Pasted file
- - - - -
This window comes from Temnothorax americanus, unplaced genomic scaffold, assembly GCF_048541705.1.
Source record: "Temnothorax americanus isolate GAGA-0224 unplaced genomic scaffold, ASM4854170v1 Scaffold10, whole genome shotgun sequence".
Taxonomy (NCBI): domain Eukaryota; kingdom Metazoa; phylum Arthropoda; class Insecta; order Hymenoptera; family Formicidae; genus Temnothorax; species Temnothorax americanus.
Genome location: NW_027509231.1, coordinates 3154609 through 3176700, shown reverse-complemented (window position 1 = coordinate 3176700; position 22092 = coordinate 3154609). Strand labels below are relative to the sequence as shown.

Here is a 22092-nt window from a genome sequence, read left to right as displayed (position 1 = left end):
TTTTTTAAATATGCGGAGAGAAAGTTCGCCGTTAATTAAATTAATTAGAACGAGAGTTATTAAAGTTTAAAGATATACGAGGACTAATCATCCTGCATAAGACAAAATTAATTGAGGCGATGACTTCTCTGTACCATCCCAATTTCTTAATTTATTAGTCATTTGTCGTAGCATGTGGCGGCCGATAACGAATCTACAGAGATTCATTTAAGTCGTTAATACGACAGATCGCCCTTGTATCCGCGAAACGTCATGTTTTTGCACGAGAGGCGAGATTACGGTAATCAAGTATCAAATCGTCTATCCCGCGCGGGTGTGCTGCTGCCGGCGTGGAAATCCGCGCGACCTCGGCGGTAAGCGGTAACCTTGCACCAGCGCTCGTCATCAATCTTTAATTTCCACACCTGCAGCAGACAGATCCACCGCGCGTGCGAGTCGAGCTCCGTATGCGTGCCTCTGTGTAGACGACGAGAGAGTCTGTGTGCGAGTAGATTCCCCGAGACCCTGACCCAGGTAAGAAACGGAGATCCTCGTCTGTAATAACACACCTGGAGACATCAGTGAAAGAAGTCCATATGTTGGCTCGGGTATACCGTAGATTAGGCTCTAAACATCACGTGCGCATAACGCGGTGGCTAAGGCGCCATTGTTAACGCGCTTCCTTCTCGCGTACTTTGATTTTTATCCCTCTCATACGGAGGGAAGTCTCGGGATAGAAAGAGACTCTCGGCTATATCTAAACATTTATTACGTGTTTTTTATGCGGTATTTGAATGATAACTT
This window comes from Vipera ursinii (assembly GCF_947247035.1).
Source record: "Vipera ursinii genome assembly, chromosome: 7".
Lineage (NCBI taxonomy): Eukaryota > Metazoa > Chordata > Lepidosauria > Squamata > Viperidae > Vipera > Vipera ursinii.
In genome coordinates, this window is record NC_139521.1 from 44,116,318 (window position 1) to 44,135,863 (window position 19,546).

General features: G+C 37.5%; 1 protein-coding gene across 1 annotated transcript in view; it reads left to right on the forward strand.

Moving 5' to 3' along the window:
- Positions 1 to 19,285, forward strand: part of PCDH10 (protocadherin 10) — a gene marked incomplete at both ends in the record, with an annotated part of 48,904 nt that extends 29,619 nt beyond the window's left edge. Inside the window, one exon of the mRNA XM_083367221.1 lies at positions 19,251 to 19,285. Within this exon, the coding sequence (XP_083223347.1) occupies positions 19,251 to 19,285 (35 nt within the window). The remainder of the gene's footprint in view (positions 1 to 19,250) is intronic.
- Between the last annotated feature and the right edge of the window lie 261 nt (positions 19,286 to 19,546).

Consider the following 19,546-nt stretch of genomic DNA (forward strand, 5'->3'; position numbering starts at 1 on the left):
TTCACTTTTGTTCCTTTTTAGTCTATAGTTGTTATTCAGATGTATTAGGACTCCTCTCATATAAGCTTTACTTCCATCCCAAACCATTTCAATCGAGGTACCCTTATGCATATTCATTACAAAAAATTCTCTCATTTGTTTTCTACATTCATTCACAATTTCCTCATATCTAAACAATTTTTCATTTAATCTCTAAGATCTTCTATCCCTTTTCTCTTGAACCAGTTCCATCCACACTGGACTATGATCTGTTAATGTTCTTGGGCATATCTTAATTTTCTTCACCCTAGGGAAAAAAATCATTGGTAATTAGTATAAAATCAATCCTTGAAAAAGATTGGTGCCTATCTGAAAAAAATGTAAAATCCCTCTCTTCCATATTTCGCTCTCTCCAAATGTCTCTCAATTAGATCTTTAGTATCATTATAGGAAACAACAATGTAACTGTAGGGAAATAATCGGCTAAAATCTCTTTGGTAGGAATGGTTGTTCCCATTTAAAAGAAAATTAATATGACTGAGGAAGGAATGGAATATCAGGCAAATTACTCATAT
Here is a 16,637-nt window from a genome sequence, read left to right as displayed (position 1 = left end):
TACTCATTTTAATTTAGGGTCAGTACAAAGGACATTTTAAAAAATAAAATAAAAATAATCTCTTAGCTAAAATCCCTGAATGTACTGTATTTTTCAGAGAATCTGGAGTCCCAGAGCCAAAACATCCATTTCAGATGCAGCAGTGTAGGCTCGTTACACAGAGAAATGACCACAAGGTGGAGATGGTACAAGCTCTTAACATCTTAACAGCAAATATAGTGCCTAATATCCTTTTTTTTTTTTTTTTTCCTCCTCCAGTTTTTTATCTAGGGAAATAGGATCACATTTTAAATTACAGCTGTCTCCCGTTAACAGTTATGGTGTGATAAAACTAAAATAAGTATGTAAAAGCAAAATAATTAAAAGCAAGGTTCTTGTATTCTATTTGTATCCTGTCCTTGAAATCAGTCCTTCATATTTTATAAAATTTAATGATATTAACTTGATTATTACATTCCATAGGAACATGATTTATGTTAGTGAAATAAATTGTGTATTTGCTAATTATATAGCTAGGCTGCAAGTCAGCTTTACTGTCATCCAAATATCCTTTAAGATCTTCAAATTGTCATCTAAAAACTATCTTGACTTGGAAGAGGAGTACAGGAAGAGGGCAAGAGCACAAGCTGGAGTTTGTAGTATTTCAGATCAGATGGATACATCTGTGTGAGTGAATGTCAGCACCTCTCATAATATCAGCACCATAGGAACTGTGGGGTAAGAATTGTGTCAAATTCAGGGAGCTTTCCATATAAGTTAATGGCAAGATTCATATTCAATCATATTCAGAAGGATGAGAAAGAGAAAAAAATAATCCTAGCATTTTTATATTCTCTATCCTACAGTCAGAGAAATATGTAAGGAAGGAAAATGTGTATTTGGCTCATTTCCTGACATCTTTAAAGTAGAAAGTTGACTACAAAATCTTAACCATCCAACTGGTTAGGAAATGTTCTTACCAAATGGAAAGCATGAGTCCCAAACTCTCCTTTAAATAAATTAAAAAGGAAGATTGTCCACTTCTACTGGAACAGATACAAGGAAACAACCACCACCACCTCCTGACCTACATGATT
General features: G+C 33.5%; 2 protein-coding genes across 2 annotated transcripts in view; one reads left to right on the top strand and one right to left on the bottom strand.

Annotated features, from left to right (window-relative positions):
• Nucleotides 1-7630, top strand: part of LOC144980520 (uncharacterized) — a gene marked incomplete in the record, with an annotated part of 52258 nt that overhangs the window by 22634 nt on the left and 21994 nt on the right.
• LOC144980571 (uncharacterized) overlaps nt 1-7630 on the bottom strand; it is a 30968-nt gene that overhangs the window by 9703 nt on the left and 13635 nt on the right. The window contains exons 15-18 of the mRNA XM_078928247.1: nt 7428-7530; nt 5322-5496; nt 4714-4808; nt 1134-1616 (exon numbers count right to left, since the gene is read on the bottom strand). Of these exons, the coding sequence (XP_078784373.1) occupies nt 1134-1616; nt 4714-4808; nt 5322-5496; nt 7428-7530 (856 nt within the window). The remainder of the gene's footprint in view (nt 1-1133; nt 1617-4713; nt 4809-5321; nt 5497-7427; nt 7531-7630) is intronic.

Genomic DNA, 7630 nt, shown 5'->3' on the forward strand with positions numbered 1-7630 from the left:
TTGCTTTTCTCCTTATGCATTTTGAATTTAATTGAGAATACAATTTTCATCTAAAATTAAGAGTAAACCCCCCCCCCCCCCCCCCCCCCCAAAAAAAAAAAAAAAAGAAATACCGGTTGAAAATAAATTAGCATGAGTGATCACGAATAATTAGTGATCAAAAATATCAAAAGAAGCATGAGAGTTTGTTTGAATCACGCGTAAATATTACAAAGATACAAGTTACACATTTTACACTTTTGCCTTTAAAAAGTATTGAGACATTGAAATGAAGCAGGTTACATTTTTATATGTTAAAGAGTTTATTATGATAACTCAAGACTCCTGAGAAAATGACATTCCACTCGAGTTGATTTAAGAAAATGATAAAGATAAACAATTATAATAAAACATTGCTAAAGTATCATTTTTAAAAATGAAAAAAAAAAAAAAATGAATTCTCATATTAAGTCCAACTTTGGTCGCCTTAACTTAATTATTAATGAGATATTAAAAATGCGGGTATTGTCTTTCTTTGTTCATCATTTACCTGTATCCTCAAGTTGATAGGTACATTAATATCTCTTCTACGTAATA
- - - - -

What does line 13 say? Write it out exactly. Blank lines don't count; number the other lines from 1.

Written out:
- Positions 1 to 19,285, forward strand: part of PCDH10 (protocadherin 10) — a gene marked incomplete at both ends in the record, with an annotated part of 48,904 nt that extends 29,619 nt beyond the window's left edge. Inside the window, one exon of the mRNA XM_083367221.1 lies at positions 19,251 to 19,285. Within this exon, the coding sequence (XP_083223347.1) occupies positions 19,251 to 19,285 (35 nt within the window). The remainder of the gene's footprint in view (positions 1 to 19,250) is intronic.